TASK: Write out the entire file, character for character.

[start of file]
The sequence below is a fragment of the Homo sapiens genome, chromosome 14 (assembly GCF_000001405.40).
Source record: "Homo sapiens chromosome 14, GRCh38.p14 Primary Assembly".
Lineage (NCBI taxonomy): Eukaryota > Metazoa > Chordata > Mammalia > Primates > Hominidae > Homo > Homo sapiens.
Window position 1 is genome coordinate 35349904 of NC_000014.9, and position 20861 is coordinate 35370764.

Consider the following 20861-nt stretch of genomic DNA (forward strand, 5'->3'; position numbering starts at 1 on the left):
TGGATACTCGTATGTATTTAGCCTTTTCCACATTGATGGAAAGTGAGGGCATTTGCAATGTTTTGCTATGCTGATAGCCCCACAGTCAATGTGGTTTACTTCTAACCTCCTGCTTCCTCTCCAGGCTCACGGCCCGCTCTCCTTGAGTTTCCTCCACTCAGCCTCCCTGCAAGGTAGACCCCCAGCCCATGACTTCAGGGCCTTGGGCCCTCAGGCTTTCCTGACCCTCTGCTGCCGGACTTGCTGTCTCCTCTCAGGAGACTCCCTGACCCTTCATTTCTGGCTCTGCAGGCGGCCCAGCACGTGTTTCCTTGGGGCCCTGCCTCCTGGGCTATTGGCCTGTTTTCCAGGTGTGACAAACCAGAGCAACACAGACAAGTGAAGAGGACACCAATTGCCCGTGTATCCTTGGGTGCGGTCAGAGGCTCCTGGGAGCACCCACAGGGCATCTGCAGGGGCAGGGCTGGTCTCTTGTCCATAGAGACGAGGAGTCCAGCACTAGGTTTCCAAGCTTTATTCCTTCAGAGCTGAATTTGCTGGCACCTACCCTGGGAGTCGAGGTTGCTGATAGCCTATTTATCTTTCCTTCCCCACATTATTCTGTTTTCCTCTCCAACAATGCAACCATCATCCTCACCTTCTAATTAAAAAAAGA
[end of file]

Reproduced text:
The sequence below is a fragment of the Homo sapiens genome, chromosome 14 (assembly GCF_000001405.40).
Source record: "Homo sapiens chromosome 14, GRCh38.p14 Primary Assembly".
Lineage (NCBI taxonomy): Eukaryota > Metazoa > Chordata > Mammalia > Primates > Hominidae > Homo > Homo sapiens.
Window position 1 is genome coordinate 35349904 of NC_000014.9, and position 20861 is coordinate 35370764.

Consider the following 20861-nt stretch of genomic DNA (forward strand, 5'->3'; position numbering starts at 1 on the left):
TGGATACTCGTATGTATTTAGCCTTTTCCACATTGATGGAAAGTGAGGGCATTTGCAATGTTTTGCTATGCTGATAGCCCCACAGTCAATGTGGTTTACTTCTAACCTCCTGCTTCCTCTCCAGGCTCACGGCCCGCTCTCCTTGAGTTTCCTCCACTCAGCCTCCCTGCAAGGTAGACCCCCAGCCCATGACTTCAGGGCCTTGGGCCCTCAGGCTTTCCTGACCCTCTGCTGCCGGACTTGCTGTCTCCTCTCAGGAGACTCCCTGACCCTTCATTTCTGGCTCTGCAGGCGGCCCAGCACGTGTTTCCTTGGGGCCCTGCCTCCTGGGCTATTGGCCTGTTTTCCAGGTGTGACAAACCAGAGCAACACAGACAAGTGAAGAGGACACCAATTGCCCGTGTATCCTTGGGTGCGGTCAGAGGCTCCTGGGAGCACCCACAGGGCATCTGCAGGGGCAGGGCTGGTCTCTTGTCCATAGAGACGAGGAGTCCAGCACTAGGTTTCCAAGCTTTATTCCTTCAGAGCTGAATTTGCTGGCACCTACCCTGGGAGTCGAGGTTGCTGATAGCCTATTTATCTTTCCTTCCCCACATTATTCTGTTTTCCTCTCCAACAATGCAACCATCATCCTCACCTTCTAATTAAAAAAAGA